The U.S. Dietary Guidelines were born of good intentions. They were created to make Americans healthier.
The guidelines, however, were not inscribed on stone tablets and handed to mankind. Instead, they are the result of a bureaucratic process and, as such, are susceptible to dubious conclusions and adverse influence by activist groups.
In 2015, journalist Nina Teicholz conducted an investigation, published in BMJ, that criticized the dietary guidelines for being based on "weak scientific standards" and "vulnerable to internal bias as well as outside agendas."
For instance, the guidelines recommend against saturated fat, which is commonly believed to cause cardiovascular disease. But this widespread notion is based on outdated information; the best and most recent studies show no link. The committee that offered the dietary guidelines, however, ignored them.
Ms. Teicholz claims that the committee is biased toward promoting low-meat, plant-based diets that are largely unsupported by scientific evidence. The dietary committee appears to cherry-pick the research it likes and to ignore the rest. That's hardly an evidence-based recipe. Indeed, Ms. Teicholz writes:
The omissions seem to suggest a reluctance by the committee behind the report to consider any evidence that contradicts the last 35 years of nutritional advice.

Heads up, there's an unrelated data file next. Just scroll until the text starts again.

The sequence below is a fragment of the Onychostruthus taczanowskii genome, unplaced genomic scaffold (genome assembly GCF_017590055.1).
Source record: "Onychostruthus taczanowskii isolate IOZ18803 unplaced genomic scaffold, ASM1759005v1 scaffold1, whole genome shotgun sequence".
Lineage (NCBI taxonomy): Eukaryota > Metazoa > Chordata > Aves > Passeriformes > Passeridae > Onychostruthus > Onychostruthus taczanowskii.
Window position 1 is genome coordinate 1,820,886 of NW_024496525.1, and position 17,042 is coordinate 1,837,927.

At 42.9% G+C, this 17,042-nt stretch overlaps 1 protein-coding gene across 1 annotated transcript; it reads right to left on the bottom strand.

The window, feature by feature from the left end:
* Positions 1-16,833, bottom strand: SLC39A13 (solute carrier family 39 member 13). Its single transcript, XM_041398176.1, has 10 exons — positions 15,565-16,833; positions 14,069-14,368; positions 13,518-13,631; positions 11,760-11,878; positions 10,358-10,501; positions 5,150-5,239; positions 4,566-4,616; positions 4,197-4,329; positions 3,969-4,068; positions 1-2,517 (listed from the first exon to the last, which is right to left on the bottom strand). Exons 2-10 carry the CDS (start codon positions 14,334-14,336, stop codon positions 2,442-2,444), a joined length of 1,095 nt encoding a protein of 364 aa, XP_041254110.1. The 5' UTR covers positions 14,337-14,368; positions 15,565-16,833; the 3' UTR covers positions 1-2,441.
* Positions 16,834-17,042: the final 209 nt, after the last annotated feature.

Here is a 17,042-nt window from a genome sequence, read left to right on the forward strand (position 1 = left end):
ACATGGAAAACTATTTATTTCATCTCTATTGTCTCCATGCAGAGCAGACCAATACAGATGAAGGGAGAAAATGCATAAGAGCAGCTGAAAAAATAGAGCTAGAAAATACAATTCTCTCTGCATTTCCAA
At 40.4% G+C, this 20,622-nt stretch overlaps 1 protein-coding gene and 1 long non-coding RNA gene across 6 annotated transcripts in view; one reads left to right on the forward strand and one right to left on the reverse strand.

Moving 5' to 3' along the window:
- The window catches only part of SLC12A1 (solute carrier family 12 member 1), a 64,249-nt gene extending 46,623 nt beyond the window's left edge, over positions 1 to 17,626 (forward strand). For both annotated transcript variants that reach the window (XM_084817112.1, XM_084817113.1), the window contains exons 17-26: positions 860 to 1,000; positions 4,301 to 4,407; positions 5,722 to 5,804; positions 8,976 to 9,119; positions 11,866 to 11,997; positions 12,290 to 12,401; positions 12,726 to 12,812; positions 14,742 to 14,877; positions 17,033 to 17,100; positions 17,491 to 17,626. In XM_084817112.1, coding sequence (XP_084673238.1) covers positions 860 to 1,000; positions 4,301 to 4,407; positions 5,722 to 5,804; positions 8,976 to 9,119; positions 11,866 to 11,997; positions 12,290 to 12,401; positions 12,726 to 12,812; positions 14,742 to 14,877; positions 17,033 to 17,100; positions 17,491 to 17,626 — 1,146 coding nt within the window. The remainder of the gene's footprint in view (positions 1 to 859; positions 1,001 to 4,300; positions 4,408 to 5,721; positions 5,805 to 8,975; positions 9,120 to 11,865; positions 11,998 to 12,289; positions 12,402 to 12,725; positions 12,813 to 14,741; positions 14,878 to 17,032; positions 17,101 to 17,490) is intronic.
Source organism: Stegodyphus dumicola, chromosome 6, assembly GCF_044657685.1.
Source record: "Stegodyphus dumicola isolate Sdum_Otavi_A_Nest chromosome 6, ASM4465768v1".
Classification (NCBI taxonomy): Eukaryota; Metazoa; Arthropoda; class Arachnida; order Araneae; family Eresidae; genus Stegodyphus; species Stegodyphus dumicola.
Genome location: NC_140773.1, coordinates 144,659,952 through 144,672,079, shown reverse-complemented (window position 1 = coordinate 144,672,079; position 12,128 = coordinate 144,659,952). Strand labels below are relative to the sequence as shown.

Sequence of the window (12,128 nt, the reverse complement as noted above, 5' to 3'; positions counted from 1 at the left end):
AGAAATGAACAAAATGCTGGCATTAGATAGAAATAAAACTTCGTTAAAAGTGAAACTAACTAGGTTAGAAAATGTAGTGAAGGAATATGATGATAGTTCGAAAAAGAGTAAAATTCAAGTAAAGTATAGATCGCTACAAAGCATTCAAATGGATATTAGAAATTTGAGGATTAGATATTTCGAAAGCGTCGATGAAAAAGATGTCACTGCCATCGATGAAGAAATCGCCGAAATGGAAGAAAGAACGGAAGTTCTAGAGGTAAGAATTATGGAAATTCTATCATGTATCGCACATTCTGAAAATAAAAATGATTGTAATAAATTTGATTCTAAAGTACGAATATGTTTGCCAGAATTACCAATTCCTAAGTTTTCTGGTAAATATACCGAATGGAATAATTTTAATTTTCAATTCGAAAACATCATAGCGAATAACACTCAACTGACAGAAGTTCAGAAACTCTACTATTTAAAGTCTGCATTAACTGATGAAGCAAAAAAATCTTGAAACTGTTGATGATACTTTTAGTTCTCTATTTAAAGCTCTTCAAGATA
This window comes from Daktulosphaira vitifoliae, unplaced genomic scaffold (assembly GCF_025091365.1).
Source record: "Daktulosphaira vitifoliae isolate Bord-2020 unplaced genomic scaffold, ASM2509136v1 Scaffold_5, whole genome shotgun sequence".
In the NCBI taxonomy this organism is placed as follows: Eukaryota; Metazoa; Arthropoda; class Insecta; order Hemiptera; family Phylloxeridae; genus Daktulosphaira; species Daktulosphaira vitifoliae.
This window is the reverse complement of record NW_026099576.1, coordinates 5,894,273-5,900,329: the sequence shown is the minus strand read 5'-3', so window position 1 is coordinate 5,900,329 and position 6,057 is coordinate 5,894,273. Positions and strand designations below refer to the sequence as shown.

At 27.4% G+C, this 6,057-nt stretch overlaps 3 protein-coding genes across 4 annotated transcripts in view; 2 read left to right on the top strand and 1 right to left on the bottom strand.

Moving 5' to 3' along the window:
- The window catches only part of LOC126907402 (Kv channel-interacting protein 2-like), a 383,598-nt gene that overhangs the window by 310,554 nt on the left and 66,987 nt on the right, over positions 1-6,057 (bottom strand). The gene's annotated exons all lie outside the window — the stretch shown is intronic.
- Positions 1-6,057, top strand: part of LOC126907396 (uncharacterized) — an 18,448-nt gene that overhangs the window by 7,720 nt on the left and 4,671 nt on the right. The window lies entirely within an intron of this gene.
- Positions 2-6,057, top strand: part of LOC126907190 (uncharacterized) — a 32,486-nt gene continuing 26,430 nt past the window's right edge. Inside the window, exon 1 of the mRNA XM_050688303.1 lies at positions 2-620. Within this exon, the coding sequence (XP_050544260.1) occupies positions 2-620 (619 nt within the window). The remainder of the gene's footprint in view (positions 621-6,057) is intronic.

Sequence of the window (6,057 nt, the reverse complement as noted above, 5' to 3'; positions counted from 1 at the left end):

Ms. Teicholz is not the only person to strongly criticize the U.S. Dietary Guidelines. In a damning article for RealClearScience, obesity researcher Edward Archer concluded that the guidelines are a "fraud" predicated upon "a vast collection of nearly baseless anecdotes."
How have food activists responded to these criticisms? As usual, instead of engaging critics with data, they simply tried to shut them down. The inaptly named Center for Science in the Public Interest (CSPI) advocated for the retraction of Ms. Teicholz's report. Though there were some factual errors that BMJ subsequently corrected, the journal replied, "Independent experts find no grounds for retraction." Going further, the BMJ even endorsed the findings and conclusions of Ms. Teicholz's article.
Issue settled, right? Wrong. CSPI fired off a press release claiming that BMJ has "stain[ed] its reputation."
Nonsense. A biomedical journal does not retract a paper simply because it made a vocal group of activists upset. The BMJ is a reputable journal that published an article that passed peer review. In response to criticism, the journal scrutinized the article a second time. Thus, after two independent peer reviews, the journal concluded that the article stood on its own merit.
Instead of accepting their evidence-based conclusion, CSPI is doubling down. Instead of applauding BMJ's efforts, CSPI is undermining peer review. And instead of relying on timely and accurate research that truly would serve the public interest, CSPI ironically embraces obsolete information.
Perhaps CSPI -- which wants cancer warning labels on bacon -- has one of those "outside agendas" that BMJ warned about.